- Despite the reluctance of many executives to weigh in with their workers about the Israel-Hamas war, the results can be positive when they do: Organizations that effectively communicate about the conflict — with both a company statement and manager outreach — see employee confidence in senior leadership and overall engagement increase 4 to 6 times, according to research by The Harris Poll for the communications consulting firm The Grossman Group.
- Showing a sense of concern, empathy and authenticity are the most important components of effective communication, senior communicators report. Additionally, it’s not enough for company leaders to solely issue a statement; managers must follow up with their direct reports, according to the more than 2,100 U.S. employees surveyed. Those who reported meeting with their manager said the manager did a good job of explaining the company position, provided additional opportunities for dialogue and followed up with recurring updates. Four in 10 said their managers made them feel more engaged and aligned with company culture.
- “By not communicating at all, leaders are sending a message as well,” David Grossman, founder and CEO of The Grossman Group, said in a release. “Listening and showing that you care is not political. Companies that communicated effectively prioritized employee well-being, which led to significantly higher trust in leadership, confidence and engagement, critical elements for overall business success.”
The findings seem to align with the results of a recent ResumeBuilder.com survey, which indicated that many workers want companies to issue a statement on the Israel-Hamas war. Although workers are divided over how their companies should respond, of the 16% of companies that issued a statement, more than 80% of workers were either somewhat or very satisfied with the action, per the survey.
If organizational leaders find this a challenge, they are not alone. While internal communication is key to employee engagement and helping employees understand an organization’s vision and purpose, employers recognize their efforts often fall short, according to a February report from Gallagher.
In this situation — where leaders must decide whether to communicate about an external crisis like the Israel-Hamas war — the better screen is through an “understanding of the likelihood that employees are affected beyond company operations,” Grossman recommended in a release.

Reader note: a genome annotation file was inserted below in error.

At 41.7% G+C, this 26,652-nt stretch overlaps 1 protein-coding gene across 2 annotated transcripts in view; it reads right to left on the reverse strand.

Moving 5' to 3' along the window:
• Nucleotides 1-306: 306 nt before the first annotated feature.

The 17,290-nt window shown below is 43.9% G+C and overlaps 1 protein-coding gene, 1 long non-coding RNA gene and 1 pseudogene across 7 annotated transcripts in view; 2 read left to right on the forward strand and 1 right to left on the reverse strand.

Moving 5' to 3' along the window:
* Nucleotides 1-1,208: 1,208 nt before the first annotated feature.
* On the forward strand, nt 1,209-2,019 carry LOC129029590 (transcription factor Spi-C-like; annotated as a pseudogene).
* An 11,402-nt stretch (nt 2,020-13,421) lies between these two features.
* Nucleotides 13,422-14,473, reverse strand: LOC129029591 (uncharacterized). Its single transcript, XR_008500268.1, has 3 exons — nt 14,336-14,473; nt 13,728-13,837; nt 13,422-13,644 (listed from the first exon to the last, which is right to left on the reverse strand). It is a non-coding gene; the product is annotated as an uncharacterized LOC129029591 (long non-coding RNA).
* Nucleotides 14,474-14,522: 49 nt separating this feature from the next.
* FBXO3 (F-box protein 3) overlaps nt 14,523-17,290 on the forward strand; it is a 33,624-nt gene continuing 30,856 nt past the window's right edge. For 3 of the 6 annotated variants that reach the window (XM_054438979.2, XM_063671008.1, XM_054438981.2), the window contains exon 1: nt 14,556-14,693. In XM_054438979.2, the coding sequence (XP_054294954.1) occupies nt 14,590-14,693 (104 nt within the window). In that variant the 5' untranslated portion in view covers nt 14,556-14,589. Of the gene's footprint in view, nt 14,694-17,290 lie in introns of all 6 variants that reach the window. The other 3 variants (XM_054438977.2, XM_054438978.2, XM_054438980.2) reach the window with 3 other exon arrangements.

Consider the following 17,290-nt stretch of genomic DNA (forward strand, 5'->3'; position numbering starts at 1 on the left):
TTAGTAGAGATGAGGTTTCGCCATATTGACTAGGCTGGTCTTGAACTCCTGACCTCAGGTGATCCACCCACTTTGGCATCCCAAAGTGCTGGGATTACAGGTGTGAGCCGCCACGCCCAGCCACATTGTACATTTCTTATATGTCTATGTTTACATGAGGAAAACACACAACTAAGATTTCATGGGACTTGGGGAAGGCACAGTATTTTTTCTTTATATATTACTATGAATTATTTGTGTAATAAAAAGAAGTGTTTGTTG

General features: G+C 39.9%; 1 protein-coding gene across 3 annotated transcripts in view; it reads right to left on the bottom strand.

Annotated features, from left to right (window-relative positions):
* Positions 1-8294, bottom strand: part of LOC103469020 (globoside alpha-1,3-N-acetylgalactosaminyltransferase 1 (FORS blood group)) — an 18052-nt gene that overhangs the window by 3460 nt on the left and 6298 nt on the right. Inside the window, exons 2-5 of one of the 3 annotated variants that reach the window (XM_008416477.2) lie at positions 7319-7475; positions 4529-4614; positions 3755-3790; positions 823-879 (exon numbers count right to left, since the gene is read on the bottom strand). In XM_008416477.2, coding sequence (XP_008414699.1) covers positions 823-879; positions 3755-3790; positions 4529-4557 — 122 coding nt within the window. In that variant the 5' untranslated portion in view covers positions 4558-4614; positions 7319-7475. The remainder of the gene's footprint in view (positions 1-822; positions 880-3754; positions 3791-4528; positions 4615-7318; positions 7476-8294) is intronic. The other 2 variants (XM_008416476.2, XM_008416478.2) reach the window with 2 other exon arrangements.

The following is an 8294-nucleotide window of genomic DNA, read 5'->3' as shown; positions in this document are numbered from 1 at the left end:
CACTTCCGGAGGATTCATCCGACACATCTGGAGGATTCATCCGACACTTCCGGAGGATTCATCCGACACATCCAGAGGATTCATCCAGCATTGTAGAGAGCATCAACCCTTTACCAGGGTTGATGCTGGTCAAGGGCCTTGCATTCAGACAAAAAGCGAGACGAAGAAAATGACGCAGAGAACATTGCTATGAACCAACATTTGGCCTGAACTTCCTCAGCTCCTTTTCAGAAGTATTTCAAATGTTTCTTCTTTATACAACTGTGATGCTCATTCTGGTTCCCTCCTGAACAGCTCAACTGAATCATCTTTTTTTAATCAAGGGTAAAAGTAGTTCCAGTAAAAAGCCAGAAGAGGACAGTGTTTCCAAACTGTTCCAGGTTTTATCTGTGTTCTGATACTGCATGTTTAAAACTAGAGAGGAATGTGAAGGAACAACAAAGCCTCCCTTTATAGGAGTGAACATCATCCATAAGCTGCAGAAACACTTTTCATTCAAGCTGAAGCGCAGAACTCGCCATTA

The firm found that more than half of employees said the war had affected them, even though half of that group had no friends, colleagues or other direct ties to the region. “That’s almost ten times what you might expect from the population numbers and five to six times what you might expect from those who said they were directly impacted,” Grossman noted. Not touching base through manager outreach is a “missed opportunity to communicate with employees at an exceedingly difficult time for them and the world,” he pointed out.
That managers play a critical role in the process is no surprise. Managers can affect employees’ mental health even more than doctors or therapists, a 2022 poll by UKG’s Workplace Institute found.
Effective managers check in with their direct reports’ emotional state and offer constructive feedback, experts have said. But these skills aren’t always natural to those in management positions, and researchers have repeatedly emphasized the importance of training.
Given the divisiveness over the war and rising concerns about workplace harassment and discrimination, employers need to know how to respond, an attorney recently cautioned. Front-line managers should not make disciplinary decisions alone, but employers can use the moment as an opportunity to revisit anti-harassment policies to ensure the topic is adequately addressed, he said.